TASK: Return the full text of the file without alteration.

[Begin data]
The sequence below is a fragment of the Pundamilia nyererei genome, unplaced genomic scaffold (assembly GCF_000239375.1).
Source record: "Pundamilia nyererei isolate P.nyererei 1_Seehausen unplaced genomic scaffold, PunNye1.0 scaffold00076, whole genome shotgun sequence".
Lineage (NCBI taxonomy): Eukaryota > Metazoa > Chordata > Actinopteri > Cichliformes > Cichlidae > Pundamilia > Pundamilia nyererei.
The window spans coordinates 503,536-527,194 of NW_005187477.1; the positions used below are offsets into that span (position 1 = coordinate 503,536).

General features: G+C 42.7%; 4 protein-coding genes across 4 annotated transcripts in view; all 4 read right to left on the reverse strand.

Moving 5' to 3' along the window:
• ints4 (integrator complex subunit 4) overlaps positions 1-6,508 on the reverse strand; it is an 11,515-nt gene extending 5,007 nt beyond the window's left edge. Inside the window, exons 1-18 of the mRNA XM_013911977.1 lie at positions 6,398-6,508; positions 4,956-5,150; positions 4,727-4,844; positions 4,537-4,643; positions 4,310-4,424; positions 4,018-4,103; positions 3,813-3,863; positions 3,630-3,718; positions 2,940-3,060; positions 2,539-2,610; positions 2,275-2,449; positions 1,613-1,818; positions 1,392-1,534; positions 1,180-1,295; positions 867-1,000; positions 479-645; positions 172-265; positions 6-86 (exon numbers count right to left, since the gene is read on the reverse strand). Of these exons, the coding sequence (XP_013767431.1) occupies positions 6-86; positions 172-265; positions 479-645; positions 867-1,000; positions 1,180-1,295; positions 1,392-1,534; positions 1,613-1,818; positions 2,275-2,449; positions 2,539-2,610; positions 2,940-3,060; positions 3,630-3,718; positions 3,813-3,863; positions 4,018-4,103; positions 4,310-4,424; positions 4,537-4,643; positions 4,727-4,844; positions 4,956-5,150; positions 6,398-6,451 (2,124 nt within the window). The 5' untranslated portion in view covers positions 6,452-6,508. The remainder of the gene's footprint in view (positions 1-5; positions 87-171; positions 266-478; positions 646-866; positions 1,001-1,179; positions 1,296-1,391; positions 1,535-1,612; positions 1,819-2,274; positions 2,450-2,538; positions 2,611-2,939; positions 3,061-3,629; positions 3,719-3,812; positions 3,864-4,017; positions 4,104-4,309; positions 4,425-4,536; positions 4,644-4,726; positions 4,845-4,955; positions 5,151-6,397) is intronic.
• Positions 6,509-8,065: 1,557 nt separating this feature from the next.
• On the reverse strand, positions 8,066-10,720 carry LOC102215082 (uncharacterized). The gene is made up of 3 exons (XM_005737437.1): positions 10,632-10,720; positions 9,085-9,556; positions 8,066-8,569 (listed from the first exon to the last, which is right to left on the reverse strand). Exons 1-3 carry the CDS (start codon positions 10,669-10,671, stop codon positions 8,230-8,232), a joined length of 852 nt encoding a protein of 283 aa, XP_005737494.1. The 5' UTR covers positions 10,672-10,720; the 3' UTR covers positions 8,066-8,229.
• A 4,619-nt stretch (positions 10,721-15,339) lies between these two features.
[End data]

The sequence below is a fragment of the Pundamilia nyererei genome, unplaced genomic scaffold (assembly GCF_000239375.1).
Source record: "Pundamilia nyererei isolate P.nyererei 1_Seehausen unplaced genomic scaffold, PunNye1.0 scaffold00076, whole genome shotgun sequence".
Lineage (NCBI taxonomy): Eukaryota > Metazoa > Chordata > Actinopteri > Cichliformes > Cichlidae > Pundamilia > Pundamilia nyererei.
The window spans coordinates 503,536-527,194 of NW_005187477.1; the positions used below are offsets into that span (position 1 = coordinate 503,536).

General features: G+C 42.7%; 4 protein-coding genes across 4 annotated transcripts in view; all 4 read right to left on the reverse strand.

Moving 5' to 3' along the window:
• ints4 (integrator complex subunit 4) overlaps positions 1-6,508 on the reverse strand; it is an 11,515-nt gene extending 5,007 nt beyond the window's left edge. Inside the window, exons 1-18 of the mRNA XM_013911977.1 lie at positions 6,398-6,508; positions 4,956-5,150; positions 4,727-4,844; positions 4,537-4,643; positions 4,310-4,424; positions 4,018-4,103; positions 3,813-3,863; positions 3,630-3,718; positions 2,940-3,060; positions 2,539-2,610; positions 2,275-2,449; positions 1,613-1,818; positions 1,392-1,534; positions 1,180-1,295; positions 867-1,000; positions 479-645; positions 172-265; positions 6-86 (exon numbers count right to left, since the gene is read on the reverse strand). Of these exons, the coding sequence (XP_013767431.1) occupies positions 6-86; positions 172-265; positions 479-645; positions 867-1,000; positions 1,180-1,295; positions 1,392-1,534; positions 1,613-1,818; positions 2,275-2,449; positions 2,539-2,610; positions 2,940-3,060; positions 3,630-3,718; positions 3,813-3,863; positions 4,018-4,103; positions 4,310-4,424; positions 4,537-4,643; positions 4,727-4,844; positions 4,956-5,150; positions 6,398-6,451 (2,124 nt within the window). The 5' untranslated portion in view covers positions 6,452-6,508. The remainder of the gene's footprint in view (positions 1-5; positions 87-171; positions 266-478; positions 646-866; positions 1,001-1,179; positions 1,296-1,391; positions 1,535-1,612; positions 1,819-2,274; positions 2,450-2,538; positions 2,611-2,939; positions 3,061-3,629; positions 3,719-3,812; positions 3,864-4,017; positions 4,104-4,309; positions 4,425-4,536; positions 4,644-4,726; positions 4,845-4,955; positions 5,151-6,397) is intronic.
• Positions 6,509-8,065: 1,557 nt separating this feature from the next.
• On the reverse strand, positions 8,066-10,720 carry LOC102215082 (uncharacterized). The gene is made up of 3 exons (XM_005737437.1): positions 10,632-10,720; positions 9,085-9,556; positions 8,066-8,569 (listed from the first exon to the last, which is right to left on the reverse strand). Exons 1-3 carry the CDS (start codon positions 10,669-10,671, stop codon positions 8,230-8,232), a joined length of 852 nt encoding a protein of 283 aa, XP_005737494.1. The 5' UTR covers positions 10,672-10,720; the 3' UTR covers positions 8,066-8,229.
• A 4,619-nt stretch (positions 10,721-15,339) lies between these two features.